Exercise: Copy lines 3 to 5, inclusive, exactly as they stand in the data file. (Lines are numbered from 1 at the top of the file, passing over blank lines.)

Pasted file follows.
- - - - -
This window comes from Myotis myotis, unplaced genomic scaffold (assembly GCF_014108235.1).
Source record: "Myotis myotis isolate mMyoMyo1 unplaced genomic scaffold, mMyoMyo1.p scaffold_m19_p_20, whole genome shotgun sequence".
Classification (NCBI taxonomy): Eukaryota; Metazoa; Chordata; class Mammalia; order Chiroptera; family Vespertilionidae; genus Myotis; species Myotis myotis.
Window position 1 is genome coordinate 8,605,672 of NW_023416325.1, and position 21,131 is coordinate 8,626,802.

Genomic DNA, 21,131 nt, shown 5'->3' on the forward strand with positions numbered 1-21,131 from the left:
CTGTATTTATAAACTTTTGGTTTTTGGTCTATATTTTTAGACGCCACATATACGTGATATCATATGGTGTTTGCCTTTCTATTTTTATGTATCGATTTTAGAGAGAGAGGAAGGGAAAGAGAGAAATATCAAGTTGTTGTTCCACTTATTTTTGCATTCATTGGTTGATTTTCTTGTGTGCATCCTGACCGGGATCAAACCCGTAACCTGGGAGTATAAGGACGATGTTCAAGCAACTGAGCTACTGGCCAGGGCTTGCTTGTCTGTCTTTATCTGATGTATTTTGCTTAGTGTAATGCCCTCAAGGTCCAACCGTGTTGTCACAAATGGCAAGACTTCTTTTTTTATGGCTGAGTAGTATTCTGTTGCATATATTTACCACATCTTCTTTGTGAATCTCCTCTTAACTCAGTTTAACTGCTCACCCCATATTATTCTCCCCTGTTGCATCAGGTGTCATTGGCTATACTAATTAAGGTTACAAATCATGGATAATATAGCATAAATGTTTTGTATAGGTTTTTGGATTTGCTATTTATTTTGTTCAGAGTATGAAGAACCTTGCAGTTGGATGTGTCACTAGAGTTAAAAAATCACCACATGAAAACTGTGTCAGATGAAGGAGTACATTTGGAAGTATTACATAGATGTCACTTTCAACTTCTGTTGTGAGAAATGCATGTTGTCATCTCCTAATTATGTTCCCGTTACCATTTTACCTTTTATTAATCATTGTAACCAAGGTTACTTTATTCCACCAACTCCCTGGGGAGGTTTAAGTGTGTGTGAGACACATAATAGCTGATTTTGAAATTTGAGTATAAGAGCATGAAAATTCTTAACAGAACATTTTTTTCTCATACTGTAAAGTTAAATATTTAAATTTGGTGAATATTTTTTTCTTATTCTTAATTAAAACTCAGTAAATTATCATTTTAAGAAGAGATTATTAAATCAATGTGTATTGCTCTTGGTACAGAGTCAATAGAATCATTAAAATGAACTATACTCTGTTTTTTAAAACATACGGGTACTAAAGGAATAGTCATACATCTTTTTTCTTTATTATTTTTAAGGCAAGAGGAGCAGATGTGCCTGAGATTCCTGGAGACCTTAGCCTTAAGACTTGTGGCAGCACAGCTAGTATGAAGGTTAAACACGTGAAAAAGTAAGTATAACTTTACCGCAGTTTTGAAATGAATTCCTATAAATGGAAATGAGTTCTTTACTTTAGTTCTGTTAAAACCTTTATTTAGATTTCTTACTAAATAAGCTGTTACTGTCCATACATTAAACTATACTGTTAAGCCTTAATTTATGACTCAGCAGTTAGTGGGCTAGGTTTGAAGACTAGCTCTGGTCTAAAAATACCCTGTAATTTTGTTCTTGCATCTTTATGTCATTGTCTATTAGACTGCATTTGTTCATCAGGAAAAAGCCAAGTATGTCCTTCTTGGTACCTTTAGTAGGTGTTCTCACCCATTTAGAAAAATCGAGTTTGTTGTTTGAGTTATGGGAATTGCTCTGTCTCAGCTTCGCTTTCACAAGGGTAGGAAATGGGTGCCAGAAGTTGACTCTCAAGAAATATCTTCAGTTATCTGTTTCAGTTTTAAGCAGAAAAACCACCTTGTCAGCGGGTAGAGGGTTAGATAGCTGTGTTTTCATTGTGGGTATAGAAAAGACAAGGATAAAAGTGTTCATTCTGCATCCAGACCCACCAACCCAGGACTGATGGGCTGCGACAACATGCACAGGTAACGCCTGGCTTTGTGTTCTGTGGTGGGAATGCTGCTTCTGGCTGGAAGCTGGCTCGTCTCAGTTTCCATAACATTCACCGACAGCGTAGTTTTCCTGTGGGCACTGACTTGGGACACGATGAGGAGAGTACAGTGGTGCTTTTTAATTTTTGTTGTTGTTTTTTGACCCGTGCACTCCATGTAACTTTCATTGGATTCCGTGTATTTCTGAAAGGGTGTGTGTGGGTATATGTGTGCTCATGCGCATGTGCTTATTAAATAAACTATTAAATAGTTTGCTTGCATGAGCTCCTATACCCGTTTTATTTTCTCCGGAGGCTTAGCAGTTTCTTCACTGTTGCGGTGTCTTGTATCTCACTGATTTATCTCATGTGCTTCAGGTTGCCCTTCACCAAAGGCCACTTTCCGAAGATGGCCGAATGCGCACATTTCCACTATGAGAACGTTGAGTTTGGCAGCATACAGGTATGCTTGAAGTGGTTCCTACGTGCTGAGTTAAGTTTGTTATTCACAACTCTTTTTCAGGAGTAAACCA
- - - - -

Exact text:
Classification (NCBI taxonomy): Eukaryota; Metazoa; Chordata; class Mammalia; order Chiroptera; family Vespertilionidae; genus Myotis; species Myotis myotis.
Window position 1 is genome coordinate 8,605,672 of NW_023416325.1, and position 21,131 is coordinate 8,626,802.

Genomic DNA, 21,131 nt, shown 5'->3' on the forward strand with positions numbered 1-21,131 from the left: